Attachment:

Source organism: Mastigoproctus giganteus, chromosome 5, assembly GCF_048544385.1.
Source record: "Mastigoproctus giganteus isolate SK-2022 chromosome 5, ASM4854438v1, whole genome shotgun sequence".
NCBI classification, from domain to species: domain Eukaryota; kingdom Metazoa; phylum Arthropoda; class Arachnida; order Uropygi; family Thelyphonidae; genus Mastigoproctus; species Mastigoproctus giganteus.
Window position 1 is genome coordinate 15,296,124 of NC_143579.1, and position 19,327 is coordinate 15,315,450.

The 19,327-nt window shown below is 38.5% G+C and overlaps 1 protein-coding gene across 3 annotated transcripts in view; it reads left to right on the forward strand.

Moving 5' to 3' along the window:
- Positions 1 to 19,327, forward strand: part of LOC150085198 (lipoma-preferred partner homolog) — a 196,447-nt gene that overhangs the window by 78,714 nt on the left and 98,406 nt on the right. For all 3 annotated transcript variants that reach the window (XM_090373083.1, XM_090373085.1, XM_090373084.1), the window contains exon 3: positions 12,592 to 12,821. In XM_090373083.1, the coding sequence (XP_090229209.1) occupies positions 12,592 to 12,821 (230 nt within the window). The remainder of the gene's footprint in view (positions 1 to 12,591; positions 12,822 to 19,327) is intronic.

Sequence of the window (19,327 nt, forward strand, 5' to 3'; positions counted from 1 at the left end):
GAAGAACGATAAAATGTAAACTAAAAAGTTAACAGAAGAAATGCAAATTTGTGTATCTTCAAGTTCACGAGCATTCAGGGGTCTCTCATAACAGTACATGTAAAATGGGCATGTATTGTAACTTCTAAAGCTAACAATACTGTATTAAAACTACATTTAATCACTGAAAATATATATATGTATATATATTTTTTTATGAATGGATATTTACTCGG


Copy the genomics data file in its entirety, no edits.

Source organism: Mastigoproctus giganteus, chromosome 5, assembly GCF_048544385.1.
Source record: "Mastigoproctus giganteus isolate SK-2022 chromosome 5, ASM4854438v1, whole genome shotgun sequence".
NCBI classification, from domain to species: domain Eukaryota; kingdom Metazoa; phylum Arthropoda; class Arachnida; order Uropygi; family Thelyphonidae; genus Mastigoproctus; species Mastigoproctus giganteus.
Window position 1 is genome coordinate 15,296,124 of NC_143579.1, and position 19,327 is coordinate 15,315,450.

The 19,327-nt window shown below is 38.5% G+C and overlaps 1 protein-coding gene across 3 annotated transcripts in view; it reads left to right on the forward strand.

Moving 5' to 3' along the window:
- Positions 1 to 19,327, forward strand: part of LOC150085198 (lipoma-preferred partner homolog) — a 196,447-nt gene that overhangs the window by 78,714 nt on the left and 98,406 nt on the right. For all 3 annotated transcript variants that reach the window (XM_090373083.1, XM_090373085.1, XM_090373084.1), the window contains exon 3: positions 12,592 to 12,821. In XM_090373083.1, the coding sequence (XP_090229209.1) occupies positions 12,592 to 12,821 (230 nt within the window). The remainder of the gene's footprint in view (positions 1 to 12,591; positions 12,822 to 19,327) is intronic.

Sequence of the window (19,327 nt, forward strand, 5' to 3'; positions counted from 1 at the left end):
GAAGAACGATAAAATGTAAACTAAAAAGTTAACAGAAGAAATGCAAATTTGTGTATCTTCAAGTTCACGAGCATTCAGGGGTCTCTCATAACAGTACATGTAAAATGGGCATGTATTGTAACTTCTAAAGCTAACAATACTGTATTAAAACTACATTTAATCACTGAAAATATATATATGTATATATATTTTTTTATGAATGGATATTTACTCGG